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Friday, January 9, 2015

alice, mayo, mullin, herbert

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Tech Center 2400 Networking, Multiplexing, Cable, and Security
2434 Ex Parte Ting et al 11294354 - (D) POTHIER Concurring Baumeister 101/103 MORGAN, LEWIS & BOCKIUS LLP (BO) SHAIFER HARRIMAN, DANT B

Tech Center 3600 Transportation, Construction, Electronic Commerce, Agriculture, National Security, and License & Review
3622 Ex Parte Nguyen 11985484 - (D) MEDLOCK 101 101/102 Martin Khang Nguyen CHAMPAGNE, DONALD

Under 35 U.S.C. § 101, an invention is patent-eligible if it claims a “new and useful process, machine, manufacture, or composition of matter.” 35 U.S.C. § 101. The Supreme Court, however, has long interpreted § 101 to include an implicit exception: “laws of nature, natural phenomena, and abstract ideas” are not patentable. See, e.g., Alice Corp. Pty Ltd. v. CLS Bank Int’l, 134 S. Ct. 2347, 2354 (2014).

In judging whether claim 12 falls within the excluded category of abstract ideas, we are guided in our analysis by the Supreme Court’s two-step framework, described in Mayo and Alice. Id. at 2355 (citing Mayo Collaborative Servs. v. Prometheus Labs., Inc., 132 S. Ct. 1289, 1296–97 (2012)). In accordance with that framework, we first determine whether the claim is “directed to” a patent-ineligible abstract idea. If so, we then consider the elements of the claim — both individually and as an ordered combination — to assess whether the additional elements transform the nature of the claim into a patent-eligible application of the abstract idea. Id. This is a search for an “inventive concept” — an element or combination of elements sufficient to ensure that the claim amounts to “significantly more” than the abstract idea itself. Id.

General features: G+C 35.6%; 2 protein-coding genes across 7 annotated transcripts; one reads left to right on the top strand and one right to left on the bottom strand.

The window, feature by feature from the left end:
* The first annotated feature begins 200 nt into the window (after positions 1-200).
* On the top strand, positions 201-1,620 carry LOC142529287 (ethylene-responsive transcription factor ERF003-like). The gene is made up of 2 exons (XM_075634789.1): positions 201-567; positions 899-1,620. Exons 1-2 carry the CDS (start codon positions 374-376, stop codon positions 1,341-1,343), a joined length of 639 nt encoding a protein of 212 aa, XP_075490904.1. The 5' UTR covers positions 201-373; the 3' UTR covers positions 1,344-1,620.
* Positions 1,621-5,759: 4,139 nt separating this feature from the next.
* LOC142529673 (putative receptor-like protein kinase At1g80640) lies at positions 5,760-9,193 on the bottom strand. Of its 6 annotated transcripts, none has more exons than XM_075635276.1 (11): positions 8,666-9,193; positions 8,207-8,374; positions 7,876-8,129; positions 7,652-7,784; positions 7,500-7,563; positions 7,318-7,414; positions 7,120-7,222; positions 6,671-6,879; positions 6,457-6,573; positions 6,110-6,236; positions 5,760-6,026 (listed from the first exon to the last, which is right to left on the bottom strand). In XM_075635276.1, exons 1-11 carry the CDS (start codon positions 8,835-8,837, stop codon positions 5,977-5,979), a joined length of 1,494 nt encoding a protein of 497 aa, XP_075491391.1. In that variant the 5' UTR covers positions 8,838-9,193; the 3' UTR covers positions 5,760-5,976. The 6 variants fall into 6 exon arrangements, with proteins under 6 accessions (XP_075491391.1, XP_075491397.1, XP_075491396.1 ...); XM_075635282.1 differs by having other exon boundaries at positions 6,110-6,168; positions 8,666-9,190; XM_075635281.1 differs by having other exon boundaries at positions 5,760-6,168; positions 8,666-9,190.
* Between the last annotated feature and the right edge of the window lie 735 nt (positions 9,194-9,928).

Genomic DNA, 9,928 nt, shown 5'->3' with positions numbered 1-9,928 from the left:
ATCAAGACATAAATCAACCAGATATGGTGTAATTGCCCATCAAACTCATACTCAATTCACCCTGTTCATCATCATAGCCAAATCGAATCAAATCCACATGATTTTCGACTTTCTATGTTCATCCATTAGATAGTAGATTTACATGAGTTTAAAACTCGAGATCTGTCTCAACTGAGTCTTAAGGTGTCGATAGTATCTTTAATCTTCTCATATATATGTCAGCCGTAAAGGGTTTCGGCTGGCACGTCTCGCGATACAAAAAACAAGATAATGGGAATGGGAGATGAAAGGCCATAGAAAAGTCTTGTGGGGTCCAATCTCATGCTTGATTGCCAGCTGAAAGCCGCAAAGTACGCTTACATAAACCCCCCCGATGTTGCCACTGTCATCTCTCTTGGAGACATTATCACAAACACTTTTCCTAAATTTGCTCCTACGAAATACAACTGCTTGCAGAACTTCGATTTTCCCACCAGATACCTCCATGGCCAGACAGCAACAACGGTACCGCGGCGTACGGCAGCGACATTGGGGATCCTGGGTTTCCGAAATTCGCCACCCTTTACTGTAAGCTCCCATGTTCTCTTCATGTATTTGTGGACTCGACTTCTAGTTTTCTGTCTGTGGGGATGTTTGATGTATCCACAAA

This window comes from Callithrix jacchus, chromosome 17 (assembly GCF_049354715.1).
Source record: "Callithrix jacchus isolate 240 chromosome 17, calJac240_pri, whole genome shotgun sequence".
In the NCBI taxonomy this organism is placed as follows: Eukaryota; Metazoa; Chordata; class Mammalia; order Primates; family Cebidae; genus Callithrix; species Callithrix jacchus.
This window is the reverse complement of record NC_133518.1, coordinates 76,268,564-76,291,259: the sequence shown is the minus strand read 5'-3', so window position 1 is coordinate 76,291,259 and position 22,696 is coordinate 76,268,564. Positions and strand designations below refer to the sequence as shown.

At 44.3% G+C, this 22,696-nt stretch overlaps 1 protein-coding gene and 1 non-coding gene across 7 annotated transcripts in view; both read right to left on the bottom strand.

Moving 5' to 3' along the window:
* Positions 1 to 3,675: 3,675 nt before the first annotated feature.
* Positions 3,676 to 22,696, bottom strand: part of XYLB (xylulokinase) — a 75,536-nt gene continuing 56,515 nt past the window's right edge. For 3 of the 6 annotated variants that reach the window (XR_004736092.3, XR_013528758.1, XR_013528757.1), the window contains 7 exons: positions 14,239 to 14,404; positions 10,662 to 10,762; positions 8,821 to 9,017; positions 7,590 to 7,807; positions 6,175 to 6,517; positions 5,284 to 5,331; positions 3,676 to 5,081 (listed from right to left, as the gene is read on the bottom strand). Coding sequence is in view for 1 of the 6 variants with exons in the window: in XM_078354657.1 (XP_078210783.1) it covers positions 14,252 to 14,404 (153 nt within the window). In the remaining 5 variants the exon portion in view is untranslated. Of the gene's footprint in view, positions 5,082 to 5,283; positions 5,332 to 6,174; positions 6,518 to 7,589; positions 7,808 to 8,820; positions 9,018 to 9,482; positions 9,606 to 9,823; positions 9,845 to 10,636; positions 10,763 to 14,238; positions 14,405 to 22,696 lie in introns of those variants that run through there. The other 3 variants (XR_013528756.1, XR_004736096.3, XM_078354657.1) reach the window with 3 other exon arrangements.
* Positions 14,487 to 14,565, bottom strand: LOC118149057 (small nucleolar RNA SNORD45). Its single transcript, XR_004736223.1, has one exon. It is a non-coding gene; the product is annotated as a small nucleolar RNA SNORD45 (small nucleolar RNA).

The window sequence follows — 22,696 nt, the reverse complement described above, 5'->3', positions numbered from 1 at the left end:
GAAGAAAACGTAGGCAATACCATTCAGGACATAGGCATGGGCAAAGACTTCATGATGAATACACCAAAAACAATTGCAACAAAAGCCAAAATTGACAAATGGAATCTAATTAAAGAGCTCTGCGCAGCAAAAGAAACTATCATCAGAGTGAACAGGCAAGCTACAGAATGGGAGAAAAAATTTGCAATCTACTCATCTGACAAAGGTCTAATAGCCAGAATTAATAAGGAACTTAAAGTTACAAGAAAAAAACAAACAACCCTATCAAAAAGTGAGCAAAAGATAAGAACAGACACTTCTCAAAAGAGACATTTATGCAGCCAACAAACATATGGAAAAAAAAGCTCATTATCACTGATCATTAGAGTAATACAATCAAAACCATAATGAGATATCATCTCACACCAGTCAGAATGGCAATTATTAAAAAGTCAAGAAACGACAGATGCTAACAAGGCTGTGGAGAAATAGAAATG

Mayo Collaborative Services v. Prometheus Labs., Inc., 566 U.S. __, 132 S.Ct. 1289, 101 USPQ2d 1961 (2012) 2106.01

3685 Ex Parte CHATTE 11866007 - (D) HUTCHINGS 112(2)/103 SUGHRUE MION, PLLC HUANG, TSAN-YU J


Tech Center 3600 Transportation, Construction, Electronic Commerce, Agriculture, National Security, and License & Review
3611 Avery Dennison Corporation Requester v. Continental Datalabel, Inc. Patent Owner and Appellant Ex Parte Flynn et al 6,860,050 10/390,339 95001608 - (D) GUEST 112(1)/103 PAULEY PETERSEN & ERICKSON FOR THIRD-PARTY REQUESTER: AVERY DENNISION CORPORTION NOVAK DRUCE & QUIGG, LLP WEHNER, CARY ELLEN original HOGE, GARY CHAPMAN

Patent Owner provides no persuasive evidence or reasoning as to why the label assembly with the matrix strip intact would not meet the requirements of the claim. In re Mullin, 481 F.2d 1333, 1335 (CCPA 1973) (finding that a reference that describes a composition or structure as being an intermediate can be regarded as prior art) (citing In re Herbert, 461 F.2d 1390 (CCPA 1972)).

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